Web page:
In keeping with South Korea’s recently announced three-year external economic policy plans, the Ministry of Strategy and Finance is opening up its accounting, law and other service sectors.

In order to lure more foreign investment, South Korea’s government will also be reducing regulations for the country’s free economic zones that include strategically selected towns currently under construction. This opening could be a boost for the country’s waning foreign investment market, which has been a cause of concern in recent years. Last year South Korea saw only $4.46bn in capital expenditure on greenfield projects, which compared unfavourably with the likes of Hong Kong ($8.55bn) and Singapore ($1500bn), according to fDi Markets data.

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In AT Kearney’s FDI Confidence Index, South Korea last year dropped out of the top 25 for most attractive nations; it remains absent from the 2010 list as well. According to the Korea Times, the country is hoping to draw in $14bn-worth of FDI this year, focusing particularly on the green and technology sectors. There are also plans in the pipeline to develop an industrial complex for parts and materials manufacturers, Japanese investors being specifically targeted.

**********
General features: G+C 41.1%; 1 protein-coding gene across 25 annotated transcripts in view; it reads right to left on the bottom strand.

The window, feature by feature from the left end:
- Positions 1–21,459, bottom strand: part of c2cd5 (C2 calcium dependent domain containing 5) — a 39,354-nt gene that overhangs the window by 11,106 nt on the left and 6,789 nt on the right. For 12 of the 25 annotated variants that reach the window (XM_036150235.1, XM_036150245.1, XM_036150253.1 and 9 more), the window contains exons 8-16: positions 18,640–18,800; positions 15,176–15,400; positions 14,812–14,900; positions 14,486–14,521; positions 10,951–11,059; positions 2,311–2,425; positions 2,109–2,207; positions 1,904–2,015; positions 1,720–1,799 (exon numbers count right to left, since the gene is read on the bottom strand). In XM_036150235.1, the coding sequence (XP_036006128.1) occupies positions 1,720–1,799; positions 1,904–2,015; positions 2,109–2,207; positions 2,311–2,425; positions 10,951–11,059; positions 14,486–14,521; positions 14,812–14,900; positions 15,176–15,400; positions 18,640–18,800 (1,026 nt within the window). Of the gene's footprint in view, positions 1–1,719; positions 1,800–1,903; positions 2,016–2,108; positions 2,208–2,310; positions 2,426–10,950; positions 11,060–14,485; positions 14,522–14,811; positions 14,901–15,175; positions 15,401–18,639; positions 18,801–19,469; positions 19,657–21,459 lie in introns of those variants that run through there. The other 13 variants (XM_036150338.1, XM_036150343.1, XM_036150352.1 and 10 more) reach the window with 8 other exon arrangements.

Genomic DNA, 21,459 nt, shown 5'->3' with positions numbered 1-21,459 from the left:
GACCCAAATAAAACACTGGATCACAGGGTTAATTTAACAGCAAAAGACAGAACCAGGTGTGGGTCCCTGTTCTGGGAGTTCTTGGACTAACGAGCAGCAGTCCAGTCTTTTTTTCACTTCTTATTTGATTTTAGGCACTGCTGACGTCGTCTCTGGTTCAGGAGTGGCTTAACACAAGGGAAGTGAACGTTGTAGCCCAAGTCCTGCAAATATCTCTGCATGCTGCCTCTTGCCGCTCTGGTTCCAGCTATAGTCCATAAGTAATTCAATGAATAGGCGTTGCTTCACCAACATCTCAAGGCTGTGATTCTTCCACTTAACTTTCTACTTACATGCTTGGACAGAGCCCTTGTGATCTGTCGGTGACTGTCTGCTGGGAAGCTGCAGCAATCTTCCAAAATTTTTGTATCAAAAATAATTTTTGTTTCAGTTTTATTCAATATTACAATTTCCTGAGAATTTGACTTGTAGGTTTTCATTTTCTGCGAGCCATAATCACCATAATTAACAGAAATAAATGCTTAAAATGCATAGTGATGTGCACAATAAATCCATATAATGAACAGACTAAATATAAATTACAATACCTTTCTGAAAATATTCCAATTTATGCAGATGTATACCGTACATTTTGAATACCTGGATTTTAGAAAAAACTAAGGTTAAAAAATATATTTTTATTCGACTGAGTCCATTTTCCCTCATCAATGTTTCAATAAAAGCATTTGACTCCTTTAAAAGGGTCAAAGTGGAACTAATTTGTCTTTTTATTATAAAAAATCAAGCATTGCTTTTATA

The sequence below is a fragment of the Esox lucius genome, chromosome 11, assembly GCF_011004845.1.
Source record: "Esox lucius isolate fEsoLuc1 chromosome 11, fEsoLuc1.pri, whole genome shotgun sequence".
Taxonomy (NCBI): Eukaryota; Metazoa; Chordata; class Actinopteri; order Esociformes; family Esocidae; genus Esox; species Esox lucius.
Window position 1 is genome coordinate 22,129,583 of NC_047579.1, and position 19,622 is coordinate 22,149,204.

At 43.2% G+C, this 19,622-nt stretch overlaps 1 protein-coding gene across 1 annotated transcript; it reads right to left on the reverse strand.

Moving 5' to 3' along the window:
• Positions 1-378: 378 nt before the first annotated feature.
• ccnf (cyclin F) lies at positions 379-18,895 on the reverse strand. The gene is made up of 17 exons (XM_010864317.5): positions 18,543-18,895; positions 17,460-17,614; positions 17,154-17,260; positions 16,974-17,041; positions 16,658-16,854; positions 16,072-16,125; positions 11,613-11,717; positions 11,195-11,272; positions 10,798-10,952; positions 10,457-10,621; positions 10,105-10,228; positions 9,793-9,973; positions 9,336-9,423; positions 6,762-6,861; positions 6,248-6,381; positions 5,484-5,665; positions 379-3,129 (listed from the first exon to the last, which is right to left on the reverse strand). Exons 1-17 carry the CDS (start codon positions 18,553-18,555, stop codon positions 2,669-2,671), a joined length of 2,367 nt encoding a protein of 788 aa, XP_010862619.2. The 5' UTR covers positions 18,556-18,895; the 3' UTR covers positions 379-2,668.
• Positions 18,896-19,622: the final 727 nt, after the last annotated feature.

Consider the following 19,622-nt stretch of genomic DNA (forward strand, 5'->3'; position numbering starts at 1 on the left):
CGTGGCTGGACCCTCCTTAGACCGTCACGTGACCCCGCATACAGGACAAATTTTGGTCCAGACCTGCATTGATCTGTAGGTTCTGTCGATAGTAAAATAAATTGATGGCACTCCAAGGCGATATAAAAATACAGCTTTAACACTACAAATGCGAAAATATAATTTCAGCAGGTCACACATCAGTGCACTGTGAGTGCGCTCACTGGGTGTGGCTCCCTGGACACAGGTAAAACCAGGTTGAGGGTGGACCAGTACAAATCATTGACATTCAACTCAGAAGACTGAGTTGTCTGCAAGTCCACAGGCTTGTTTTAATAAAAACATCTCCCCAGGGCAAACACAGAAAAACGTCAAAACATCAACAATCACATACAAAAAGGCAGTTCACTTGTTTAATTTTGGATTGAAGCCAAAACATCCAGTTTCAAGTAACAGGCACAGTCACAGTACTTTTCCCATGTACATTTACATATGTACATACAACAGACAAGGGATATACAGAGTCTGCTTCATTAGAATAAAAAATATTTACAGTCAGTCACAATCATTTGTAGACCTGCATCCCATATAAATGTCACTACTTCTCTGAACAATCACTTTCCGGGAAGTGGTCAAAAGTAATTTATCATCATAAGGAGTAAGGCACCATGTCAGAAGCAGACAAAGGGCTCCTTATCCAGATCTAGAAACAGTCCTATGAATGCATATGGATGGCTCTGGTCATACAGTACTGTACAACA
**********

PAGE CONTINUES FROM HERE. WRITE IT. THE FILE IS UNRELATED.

According to a recent article in the Financial Times, South Korea will still need to up its game to attract long-term investors; the country has continually punched below its weight with regards to FDI because of factors such as distorted union reforms, businesses run in large part by ‘opaque clans’ and regulations that are seen as vague at the best of times and incomprehensible at worst.

An example of South Korea’s underperformance when it comes to FDI is the Universal Studios theme park (plans for the $2.67bn resort were first announced in November 2007), which flailed for two years with no investors. The park was finally revived, not by major international investors, but homegrown backers Posco – the world’s fourth largest steelmaker — and Lotte Group, which operates the country’s second largest retailer.

Construction of the site is set to begin in 2011and it is due to open in 2014 in Hwaseong City, near Seoul.

Ginanne Brownell